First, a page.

Monday, 27 July 2020

Keywords in C Programming

Like every computer language, C has a set of reserved words often known as keywords that can't be used as identifiers. All keywords are basically a sequence of characters that have a fixed meaning. By convention all keywords must be written in lowercase letters.
  1. There are totally 32 keywords in C language.
  2. Can't be used as Variable names.
  3. All keywords are in lowercase letter.
  4. Also called as reserved words.



1.auto

Defines a local variable as having a local lifetime.

Keyword auto uses the following syntax:

[auto] data-definition;
As the local lifetime is the default for local variables, auto keyword is extremely rarely used.

2.break

Passes control out of the compound statement.

The break statement causes control to pass to the statement following the innermost enclosing while, do, for, or switch statement.

The syntax is simply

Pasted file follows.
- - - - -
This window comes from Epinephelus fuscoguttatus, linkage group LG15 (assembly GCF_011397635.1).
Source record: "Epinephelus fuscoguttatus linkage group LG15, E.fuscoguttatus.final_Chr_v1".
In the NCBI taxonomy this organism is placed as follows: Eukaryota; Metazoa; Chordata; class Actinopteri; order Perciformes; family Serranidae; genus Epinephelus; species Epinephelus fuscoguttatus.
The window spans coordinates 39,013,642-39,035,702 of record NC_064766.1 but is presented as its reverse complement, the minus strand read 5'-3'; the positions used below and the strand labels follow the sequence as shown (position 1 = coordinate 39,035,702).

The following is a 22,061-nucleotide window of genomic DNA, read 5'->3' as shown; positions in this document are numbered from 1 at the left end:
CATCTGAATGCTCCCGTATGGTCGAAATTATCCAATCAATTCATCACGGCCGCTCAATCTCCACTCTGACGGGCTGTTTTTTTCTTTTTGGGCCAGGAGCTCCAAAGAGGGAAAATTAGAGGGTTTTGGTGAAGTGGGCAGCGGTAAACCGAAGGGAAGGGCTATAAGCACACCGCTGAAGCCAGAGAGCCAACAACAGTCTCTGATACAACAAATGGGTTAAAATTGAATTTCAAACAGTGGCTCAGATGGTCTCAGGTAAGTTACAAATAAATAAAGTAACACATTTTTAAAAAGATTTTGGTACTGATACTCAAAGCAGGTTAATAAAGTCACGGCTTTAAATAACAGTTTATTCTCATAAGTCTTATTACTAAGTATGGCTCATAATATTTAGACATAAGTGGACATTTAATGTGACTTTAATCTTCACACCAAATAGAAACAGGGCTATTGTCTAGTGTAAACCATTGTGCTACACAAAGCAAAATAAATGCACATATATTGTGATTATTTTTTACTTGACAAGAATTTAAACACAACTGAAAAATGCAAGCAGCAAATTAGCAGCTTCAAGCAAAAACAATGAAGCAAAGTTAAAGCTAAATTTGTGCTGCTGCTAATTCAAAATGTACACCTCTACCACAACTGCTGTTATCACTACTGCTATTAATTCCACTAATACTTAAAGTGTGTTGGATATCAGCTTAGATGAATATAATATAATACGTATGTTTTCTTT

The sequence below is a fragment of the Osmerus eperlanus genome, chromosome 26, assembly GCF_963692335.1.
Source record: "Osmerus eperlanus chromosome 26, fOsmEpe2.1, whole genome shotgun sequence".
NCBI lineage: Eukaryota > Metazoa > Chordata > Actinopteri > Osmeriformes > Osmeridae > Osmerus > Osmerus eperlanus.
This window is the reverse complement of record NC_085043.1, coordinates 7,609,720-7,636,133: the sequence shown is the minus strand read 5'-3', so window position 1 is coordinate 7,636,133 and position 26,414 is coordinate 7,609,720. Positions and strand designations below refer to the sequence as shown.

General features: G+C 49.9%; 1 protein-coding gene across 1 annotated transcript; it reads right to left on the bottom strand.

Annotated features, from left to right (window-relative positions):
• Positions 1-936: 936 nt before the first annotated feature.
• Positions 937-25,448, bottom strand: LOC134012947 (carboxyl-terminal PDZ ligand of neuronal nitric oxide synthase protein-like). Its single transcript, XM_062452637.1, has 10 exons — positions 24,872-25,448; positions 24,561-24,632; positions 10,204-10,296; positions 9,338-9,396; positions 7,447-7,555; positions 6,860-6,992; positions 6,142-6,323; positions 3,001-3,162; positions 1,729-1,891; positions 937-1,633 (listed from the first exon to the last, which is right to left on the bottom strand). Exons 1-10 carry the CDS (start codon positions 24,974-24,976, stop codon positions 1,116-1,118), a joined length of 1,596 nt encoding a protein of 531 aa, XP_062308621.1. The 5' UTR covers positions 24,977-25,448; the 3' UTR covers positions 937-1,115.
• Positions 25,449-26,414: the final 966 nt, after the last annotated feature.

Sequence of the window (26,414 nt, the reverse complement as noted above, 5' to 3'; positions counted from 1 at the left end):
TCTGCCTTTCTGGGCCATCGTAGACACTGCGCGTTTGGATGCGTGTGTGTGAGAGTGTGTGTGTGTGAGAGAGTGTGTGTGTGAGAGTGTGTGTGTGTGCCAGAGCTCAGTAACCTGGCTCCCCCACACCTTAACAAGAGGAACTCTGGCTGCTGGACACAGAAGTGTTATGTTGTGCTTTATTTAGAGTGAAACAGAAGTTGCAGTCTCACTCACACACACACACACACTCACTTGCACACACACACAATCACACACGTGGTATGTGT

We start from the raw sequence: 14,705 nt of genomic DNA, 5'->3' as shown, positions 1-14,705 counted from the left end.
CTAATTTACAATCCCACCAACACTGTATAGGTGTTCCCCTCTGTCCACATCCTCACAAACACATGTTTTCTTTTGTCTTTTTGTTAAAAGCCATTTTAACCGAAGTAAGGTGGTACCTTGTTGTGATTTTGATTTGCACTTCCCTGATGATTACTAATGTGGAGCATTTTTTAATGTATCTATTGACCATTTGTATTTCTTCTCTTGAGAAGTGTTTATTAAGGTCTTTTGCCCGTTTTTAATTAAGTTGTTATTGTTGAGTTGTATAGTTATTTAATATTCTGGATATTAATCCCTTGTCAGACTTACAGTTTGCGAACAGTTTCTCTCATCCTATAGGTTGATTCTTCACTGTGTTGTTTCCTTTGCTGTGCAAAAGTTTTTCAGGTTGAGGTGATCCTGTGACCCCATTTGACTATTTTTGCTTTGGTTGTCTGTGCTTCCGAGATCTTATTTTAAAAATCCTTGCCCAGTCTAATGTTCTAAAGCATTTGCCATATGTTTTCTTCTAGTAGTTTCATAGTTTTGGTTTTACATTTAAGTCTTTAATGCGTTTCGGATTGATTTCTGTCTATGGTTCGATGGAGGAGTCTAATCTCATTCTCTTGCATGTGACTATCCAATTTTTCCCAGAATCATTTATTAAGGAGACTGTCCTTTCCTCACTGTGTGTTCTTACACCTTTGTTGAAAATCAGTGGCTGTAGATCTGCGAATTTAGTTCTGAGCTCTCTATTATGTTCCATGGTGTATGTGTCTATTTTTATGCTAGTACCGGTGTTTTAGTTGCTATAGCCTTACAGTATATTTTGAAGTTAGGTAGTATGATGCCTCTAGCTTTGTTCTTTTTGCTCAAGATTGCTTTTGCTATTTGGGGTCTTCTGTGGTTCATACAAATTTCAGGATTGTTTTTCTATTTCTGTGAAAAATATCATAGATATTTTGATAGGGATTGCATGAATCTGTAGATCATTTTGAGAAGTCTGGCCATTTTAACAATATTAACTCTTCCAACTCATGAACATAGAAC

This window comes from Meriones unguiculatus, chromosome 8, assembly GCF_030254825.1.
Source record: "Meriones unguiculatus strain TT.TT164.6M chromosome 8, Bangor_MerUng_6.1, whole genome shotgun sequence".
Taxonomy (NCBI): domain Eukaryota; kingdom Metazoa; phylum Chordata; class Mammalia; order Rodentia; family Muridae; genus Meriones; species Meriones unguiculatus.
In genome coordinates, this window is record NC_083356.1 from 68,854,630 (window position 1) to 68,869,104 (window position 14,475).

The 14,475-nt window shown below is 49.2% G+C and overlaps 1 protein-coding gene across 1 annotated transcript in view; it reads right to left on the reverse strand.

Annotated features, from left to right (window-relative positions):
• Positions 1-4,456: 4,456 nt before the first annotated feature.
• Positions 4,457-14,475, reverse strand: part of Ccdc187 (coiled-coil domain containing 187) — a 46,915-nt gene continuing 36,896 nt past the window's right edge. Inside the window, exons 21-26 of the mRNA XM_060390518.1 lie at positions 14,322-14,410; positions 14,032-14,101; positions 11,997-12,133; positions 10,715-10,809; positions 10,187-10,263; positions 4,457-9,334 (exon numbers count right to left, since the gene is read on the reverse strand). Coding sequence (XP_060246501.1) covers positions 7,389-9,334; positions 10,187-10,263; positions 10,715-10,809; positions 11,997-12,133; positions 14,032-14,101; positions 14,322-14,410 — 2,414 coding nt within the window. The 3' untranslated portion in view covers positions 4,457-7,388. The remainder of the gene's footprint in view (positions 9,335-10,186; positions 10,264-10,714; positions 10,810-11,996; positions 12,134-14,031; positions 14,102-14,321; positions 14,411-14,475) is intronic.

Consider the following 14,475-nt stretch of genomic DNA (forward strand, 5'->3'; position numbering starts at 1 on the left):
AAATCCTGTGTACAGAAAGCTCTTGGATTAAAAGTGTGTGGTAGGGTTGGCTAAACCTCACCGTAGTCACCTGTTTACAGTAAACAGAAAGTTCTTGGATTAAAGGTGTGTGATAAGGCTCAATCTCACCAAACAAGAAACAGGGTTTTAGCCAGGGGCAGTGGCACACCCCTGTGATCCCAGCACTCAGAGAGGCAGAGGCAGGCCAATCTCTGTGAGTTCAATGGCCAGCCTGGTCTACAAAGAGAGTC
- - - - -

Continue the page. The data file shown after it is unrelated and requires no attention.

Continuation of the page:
break;

2.const

Makes variable value or pointer parameter unmodifiable.

When const is used with a variable, it uses the following syntax:

const variable-name [ = value];

In this case, the const modifier allows you to assign an initial value to a variable that cannot later be changed by the program. For example,

const my_age = 32;

continue

Passes control to the beginning of the loop.

continue causes control to pass to the end of the innermost enclosing while, do, or for statement, at which point the loop continuation condition is re-evaluated. The syntax is simply

continue;

do

Do-while loop.

Keyword do is usually used together with while to make another form of repeating statement. Such form of the loop uses the following syntax:

do statement while (expression)
statement, which is usually a compound statement, is executed repeatedly as long as the value of expression remains non-zero. The test takes place after each execution of the statement.